Hi Joh-tob & Joe
With setq L.....(0 0 0) gets changed to (2 0 0) i.e. the replace is done by
index not matching value
With let L...(0 0 0) stays at (0 0 0)
I'd wanted the former in conjunction with let.
Thank you for the suggestion re need...and the explanation re let.
I can do this with setq but was just wondering if there was a way around
"setting" let'd values more than once...like you can with let'd
atoms...using inc and dec.
I don't think you can but didn't think you could with atoms until inc and
dec came back as an answer on this forum...hence this question :).
Thank you for your advice and best regards
On 11 February 2017 at 02:07, Joe Bogner <joebog...@gmail.com> wrote:
> dean, is this what you are describing?
> (let L (list 1 2 3)
> (setq L (append L (4)))
> (printsp L) )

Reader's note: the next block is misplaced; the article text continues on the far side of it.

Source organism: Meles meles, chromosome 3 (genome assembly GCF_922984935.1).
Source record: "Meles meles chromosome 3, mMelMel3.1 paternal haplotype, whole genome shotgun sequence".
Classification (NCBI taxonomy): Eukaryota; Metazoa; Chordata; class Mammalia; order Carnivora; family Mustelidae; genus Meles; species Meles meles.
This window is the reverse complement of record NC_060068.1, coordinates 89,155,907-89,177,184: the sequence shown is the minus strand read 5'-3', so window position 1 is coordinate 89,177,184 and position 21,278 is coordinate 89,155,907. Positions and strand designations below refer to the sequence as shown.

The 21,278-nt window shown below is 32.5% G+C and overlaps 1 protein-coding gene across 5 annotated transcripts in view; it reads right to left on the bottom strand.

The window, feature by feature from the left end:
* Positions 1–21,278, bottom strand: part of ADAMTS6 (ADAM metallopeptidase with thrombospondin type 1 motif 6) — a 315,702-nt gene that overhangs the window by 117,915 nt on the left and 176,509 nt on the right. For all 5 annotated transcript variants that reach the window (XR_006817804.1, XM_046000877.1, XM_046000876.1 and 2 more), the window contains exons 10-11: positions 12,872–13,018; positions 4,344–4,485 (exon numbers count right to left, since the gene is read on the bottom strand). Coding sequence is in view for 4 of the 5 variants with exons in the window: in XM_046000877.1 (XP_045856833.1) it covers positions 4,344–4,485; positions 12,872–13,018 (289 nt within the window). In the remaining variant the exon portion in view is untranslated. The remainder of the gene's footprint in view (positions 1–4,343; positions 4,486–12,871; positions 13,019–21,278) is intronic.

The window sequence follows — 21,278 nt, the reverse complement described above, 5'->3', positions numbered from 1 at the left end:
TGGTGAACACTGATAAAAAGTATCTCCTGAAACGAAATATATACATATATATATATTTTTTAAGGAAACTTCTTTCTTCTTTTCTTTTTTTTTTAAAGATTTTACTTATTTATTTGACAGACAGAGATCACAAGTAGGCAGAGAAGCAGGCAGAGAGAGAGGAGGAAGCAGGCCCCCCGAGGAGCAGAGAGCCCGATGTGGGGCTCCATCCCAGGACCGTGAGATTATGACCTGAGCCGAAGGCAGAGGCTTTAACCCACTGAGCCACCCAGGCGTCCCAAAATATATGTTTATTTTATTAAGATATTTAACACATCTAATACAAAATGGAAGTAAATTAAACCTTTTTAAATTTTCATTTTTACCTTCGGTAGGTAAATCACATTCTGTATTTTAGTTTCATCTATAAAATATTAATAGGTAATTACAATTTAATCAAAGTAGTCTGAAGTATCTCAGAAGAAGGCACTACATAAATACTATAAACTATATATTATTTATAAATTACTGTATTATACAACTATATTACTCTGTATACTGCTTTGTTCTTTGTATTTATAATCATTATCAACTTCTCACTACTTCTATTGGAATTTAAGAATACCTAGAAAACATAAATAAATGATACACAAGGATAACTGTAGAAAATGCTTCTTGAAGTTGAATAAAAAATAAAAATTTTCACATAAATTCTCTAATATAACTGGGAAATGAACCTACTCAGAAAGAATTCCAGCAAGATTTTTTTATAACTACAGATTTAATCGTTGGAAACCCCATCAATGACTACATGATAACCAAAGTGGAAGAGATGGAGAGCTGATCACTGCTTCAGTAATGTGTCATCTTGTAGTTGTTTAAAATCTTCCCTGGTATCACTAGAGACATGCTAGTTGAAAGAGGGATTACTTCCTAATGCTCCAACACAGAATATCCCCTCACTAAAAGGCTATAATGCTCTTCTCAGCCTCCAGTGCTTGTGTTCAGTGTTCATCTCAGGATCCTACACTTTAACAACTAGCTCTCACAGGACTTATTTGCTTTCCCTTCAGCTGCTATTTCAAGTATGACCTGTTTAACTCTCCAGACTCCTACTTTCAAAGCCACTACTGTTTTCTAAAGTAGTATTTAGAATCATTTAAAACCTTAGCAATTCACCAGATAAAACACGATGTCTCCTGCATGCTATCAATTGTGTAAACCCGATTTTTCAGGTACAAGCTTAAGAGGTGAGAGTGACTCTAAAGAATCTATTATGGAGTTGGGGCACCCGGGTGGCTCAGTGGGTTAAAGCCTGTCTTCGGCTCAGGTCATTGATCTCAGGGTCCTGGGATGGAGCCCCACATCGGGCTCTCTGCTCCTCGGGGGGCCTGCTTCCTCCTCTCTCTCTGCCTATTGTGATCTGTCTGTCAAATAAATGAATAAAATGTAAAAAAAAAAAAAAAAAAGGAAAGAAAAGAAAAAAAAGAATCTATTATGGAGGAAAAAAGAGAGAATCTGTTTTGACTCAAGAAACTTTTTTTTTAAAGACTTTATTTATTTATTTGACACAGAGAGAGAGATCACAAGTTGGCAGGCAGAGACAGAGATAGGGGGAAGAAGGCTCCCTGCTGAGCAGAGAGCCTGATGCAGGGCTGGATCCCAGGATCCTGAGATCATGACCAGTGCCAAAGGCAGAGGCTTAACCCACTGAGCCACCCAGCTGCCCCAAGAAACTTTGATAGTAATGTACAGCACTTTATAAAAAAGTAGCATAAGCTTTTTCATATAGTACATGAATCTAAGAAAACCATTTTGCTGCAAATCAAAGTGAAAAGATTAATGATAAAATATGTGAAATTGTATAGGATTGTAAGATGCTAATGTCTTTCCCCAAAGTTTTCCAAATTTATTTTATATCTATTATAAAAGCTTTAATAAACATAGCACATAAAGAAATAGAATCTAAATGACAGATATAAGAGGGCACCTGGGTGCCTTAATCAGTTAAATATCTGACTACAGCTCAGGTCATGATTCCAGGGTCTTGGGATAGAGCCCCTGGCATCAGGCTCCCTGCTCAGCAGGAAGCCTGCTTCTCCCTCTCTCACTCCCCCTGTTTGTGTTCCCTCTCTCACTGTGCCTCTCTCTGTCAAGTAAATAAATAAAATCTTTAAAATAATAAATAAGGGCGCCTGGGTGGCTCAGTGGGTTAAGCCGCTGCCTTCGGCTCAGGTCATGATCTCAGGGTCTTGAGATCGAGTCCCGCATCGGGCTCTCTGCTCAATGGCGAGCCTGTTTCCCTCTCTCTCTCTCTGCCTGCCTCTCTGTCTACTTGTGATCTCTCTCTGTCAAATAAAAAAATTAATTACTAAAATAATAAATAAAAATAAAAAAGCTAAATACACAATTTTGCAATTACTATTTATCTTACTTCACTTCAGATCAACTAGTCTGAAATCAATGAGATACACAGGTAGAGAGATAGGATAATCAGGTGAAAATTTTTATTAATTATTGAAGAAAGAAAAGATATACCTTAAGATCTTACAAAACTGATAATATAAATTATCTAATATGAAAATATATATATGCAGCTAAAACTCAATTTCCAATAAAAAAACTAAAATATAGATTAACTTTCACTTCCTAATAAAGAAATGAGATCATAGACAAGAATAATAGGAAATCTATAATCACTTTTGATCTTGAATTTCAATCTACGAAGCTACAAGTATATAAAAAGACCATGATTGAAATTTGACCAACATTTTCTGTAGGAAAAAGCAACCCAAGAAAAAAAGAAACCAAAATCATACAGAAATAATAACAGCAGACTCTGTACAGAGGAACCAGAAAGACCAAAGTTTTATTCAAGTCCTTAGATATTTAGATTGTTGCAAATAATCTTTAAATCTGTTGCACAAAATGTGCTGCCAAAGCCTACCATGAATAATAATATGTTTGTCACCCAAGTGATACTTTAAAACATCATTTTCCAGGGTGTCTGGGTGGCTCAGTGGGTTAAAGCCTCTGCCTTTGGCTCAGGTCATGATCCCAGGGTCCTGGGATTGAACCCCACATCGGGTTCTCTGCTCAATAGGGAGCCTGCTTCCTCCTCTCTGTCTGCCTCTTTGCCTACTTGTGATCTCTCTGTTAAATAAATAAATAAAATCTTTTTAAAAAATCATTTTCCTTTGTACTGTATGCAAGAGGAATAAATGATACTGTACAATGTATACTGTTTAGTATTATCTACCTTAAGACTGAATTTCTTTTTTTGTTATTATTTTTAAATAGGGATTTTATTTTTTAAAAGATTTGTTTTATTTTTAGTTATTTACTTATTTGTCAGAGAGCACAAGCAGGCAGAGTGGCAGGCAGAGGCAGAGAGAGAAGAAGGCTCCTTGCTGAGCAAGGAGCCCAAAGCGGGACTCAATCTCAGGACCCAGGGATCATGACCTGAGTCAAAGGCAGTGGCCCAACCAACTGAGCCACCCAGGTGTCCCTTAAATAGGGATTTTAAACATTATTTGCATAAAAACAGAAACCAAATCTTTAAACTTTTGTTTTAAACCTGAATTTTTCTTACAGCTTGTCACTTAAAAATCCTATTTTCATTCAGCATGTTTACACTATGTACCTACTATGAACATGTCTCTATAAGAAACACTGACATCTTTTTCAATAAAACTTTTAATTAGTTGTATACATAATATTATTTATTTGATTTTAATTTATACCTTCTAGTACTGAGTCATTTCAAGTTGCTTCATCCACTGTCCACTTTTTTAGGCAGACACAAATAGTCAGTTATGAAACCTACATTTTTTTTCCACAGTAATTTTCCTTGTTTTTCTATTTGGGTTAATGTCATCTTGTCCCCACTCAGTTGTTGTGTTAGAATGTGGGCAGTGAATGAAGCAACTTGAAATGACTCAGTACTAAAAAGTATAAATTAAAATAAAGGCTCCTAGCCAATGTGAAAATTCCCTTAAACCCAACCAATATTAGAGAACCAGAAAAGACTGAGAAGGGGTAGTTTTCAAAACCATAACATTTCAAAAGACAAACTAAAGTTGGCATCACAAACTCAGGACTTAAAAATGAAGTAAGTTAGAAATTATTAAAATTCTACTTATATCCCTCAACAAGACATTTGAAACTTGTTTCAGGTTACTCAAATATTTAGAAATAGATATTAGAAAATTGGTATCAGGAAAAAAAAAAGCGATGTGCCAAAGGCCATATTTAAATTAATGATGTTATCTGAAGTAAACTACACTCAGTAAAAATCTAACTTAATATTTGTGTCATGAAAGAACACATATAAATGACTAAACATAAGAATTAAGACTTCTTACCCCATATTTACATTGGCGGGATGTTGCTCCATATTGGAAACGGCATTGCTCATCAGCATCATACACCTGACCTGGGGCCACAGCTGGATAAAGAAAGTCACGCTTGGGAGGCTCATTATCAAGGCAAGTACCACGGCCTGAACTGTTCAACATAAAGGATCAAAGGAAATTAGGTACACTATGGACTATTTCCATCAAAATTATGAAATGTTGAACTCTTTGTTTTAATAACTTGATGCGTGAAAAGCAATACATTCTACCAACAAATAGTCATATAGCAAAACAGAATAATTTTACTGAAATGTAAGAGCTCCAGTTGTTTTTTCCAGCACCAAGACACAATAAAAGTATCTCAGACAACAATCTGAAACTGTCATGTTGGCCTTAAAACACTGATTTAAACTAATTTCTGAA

> (1 2 3 4)
> The key to this is understanding how let works. It restores the prior
> value after execution. See http://software-lab.de/doc/refL.html#let
> Defines local variables. The value of the symbol sym - or the values of
> the symbols sym in the list of the second form - ***are saved** and the
> symbols are bound to the evaluated any arguments. The 64-bit version also
> accepts lst arguments in the second form; they may consist only of symbols
> and sublists, and match the any argument (destructuring bind). prg is
> executed, then the symbols ***are restored to their original values***.
> On Fri, Feb 10, 2017 at 3:22 PM, dean <deangwillia...@gmail.com> wrote:
>> I've seen that I can alter local/let'd atoms? via inc/dec i.e. (inc
>> which gets me a long way...
>> ...but what about list elements?
>> (setq L (0 0 0))
>> (de doit ()
>> #(let L (0 0 0)
>> (setq L (insert '1 (remove '1 L) 2))
>> (prinl "L is " L)
>> When I "setq" L this works but can I do it (somehow) when L is created
>> with "let"?